There is more buzz sitting beside Snoop Dogg than that surrounding West Virginia's impending visit to the Champs Sports Bowl.
If you've been wondering why Mountaineer athletic director Oliver Luck is replacing coach Bill Stewart, well, consider the above sentence.
With less than a week left before Tuesday's matchup against North Carolina State, only about 4,550 tickets of WVU's 12,500 allotment have been sold, according to West Virginia sports marketing director Matt Wells.
Keep in mind the Champs Bowl is the Big East's second-best bowl. Keep in mind the game will be played in Florida. Keep in mind the Mountaineers have won nine games. Also, while the contest is on a Tuesday, it is also three full days after Christmas and three full days before New Year's Eve. Yet it is being met with yawns in the Mountain State.
Wells said his school would use an additional 1,200 tickets for the band and traveling party. Still, WVU is on the hook for the remaining 6,550 tickets. (This is a great place to argue against the current bowl setup - what are the NCAA presidents thinking? - but I shall pass for now.)
Wells added that WVU is
working through the bowl to distribute tickets to non-profit organizations to put fannies in seats. If a Mountaineer fan buys a ticket through the athletic department, it can be passed along to those less fortunate.
Perhaps the most exciting part to that deal is WVU will give one of those popular Nike Pro Combat helmets to one of those who buys a ticket and donates it. A drawing will be held to determine the winner. (I can't tell you how many people have asked how to buy one of those helmets for Christmas presents. Wells, however, said Nike did not make any for retail sale.)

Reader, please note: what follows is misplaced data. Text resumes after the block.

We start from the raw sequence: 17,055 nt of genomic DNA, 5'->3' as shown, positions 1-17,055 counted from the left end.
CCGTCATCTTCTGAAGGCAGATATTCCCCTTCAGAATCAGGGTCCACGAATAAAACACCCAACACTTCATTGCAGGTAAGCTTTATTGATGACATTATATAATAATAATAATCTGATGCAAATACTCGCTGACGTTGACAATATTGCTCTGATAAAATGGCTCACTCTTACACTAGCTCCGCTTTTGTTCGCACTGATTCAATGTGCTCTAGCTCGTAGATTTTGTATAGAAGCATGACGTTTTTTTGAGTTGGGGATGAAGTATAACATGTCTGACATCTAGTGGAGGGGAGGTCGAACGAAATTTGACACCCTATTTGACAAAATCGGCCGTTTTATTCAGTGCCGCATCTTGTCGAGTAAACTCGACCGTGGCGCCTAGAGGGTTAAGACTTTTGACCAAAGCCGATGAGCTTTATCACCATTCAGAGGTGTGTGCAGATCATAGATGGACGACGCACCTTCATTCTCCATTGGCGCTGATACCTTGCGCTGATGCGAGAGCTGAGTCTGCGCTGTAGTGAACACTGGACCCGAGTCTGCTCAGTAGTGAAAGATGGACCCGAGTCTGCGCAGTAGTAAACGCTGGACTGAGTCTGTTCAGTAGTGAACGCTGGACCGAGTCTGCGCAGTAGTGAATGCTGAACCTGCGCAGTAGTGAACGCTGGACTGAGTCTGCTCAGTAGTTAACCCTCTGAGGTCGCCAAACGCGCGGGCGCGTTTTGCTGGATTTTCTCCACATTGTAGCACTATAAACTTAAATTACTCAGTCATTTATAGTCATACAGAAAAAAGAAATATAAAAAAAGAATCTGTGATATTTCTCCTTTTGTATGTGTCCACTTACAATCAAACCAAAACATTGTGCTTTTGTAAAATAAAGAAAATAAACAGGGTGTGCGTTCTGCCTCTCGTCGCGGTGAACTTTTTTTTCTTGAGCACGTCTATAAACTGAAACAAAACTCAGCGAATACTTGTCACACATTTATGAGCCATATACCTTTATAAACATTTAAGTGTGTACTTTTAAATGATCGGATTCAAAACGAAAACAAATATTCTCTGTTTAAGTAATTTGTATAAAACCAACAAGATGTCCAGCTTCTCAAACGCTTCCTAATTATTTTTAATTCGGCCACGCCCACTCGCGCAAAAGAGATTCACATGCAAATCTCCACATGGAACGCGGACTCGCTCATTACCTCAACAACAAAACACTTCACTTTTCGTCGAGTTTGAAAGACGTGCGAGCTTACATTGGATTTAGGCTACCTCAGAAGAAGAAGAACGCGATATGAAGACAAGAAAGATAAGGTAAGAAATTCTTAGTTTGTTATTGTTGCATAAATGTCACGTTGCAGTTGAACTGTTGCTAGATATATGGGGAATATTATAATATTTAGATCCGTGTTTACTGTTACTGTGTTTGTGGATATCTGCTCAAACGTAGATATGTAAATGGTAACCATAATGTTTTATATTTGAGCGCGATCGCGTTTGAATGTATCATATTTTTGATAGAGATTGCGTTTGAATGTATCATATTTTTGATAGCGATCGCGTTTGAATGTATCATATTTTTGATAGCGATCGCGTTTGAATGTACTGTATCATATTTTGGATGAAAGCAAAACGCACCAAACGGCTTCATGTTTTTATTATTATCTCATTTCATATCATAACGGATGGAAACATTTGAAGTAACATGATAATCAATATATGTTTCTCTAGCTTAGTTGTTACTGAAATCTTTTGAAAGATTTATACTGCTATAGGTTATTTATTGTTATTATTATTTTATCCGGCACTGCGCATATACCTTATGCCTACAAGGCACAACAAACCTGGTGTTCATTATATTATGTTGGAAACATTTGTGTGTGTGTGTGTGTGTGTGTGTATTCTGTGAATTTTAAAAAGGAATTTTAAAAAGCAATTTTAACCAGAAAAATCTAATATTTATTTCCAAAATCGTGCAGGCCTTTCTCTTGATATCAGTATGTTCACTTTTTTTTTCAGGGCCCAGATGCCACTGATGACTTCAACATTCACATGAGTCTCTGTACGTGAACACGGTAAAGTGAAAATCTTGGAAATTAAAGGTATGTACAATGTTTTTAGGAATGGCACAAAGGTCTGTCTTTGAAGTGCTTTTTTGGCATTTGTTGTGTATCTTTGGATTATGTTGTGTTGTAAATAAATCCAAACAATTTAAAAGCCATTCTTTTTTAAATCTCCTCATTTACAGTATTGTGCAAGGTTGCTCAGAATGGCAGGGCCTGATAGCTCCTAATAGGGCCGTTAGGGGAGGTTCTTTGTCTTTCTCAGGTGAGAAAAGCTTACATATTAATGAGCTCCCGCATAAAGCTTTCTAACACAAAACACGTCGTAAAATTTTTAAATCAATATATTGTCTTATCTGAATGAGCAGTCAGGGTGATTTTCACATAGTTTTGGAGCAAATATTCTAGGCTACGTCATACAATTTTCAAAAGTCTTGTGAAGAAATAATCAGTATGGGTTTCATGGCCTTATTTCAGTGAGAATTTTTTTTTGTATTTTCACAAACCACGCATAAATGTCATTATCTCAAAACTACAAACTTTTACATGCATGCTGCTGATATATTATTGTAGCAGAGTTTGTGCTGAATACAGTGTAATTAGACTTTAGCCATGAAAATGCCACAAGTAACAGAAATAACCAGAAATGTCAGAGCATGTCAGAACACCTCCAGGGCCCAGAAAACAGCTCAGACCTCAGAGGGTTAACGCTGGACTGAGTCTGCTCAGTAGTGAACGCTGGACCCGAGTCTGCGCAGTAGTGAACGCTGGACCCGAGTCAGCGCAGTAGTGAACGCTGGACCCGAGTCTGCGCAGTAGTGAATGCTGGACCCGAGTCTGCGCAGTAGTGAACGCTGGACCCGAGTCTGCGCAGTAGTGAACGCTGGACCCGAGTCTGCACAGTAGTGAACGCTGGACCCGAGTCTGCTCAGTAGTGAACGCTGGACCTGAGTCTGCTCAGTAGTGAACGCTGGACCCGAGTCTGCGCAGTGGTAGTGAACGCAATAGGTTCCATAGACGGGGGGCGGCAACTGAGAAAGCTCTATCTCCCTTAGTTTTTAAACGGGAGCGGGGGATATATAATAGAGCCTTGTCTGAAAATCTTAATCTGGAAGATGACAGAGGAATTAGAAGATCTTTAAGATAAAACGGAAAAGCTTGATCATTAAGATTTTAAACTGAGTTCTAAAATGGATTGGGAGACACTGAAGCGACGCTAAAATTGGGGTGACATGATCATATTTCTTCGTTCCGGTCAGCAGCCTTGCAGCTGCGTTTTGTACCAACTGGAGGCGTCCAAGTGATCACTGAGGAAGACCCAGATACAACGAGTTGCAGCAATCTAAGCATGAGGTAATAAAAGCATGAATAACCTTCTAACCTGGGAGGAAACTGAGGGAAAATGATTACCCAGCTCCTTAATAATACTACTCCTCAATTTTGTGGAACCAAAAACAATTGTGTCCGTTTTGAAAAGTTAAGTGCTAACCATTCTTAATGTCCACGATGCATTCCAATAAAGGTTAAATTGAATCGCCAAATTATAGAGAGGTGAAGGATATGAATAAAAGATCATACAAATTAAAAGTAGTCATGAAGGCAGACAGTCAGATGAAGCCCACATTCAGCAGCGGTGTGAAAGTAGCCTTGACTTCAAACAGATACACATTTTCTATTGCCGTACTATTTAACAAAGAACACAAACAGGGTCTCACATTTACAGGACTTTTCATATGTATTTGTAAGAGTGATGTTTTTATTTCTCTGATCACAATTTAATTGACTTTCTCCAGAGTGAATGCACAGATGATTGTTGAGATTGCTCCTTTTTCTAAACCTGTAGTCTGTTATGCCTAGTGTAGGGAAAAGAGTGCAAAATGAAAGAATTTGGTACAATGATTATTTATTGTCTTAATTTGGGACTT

Anyway, the point is West Virginia officials are looking to gimmicks in order to sell bowl tickets. The Mountaineers have traditionally had strong bowl followings. It's why they are playing in the Champs instead of, say, the Compass Bowl, a la Pittsburgh.
The last thing WVU can afford is to let that reputation slip away.
It is certainly getting more difficult to be a successful college football coach these days.
We know what's happening to Stewart, who is out after next season. We saw what happened to Pitt's Dave Wannstedt, who is out now after sharing the Big East title with the Mountaineers and Connecticut's Huskies.
And now, topping both of those moves, is Maryland's disposal of Ralph Friedgen. The Terps went from 2-10 last season to 8-4. He was the Atlantic Coast Conference's coach of the year. Yet he's out.
Remember when Friedgen was hot? He had that Under Armour commercial. ("This is our house," Friedgen shouts. "Everything you have trained for your entire life has prepared you for this . . . Courage is not about being scared, it's about being terrified but persevering anyway . . . Nobody beats us in our house.")
Now, though, Friedgen has been kicked out of the house. My opinion: the sharpening of the ax began when the Terrapins lost 31-17 this past season to WVU in Morgantown. Had the Terps won that game in the third week, they would have taken a 5-0 record to Clemson. Maryland AD Debbie Yow kept Friedgen on after the 2-10 season because he promised a vast improvement in the team's record. An 8-4 record was not vast enough.
The most interesting press conference in memory will take place today when WVU athletic director Luck, football coach Stewart and football coach in-waiting Dana Holgorsen will meet with members of the media at 2 p.m.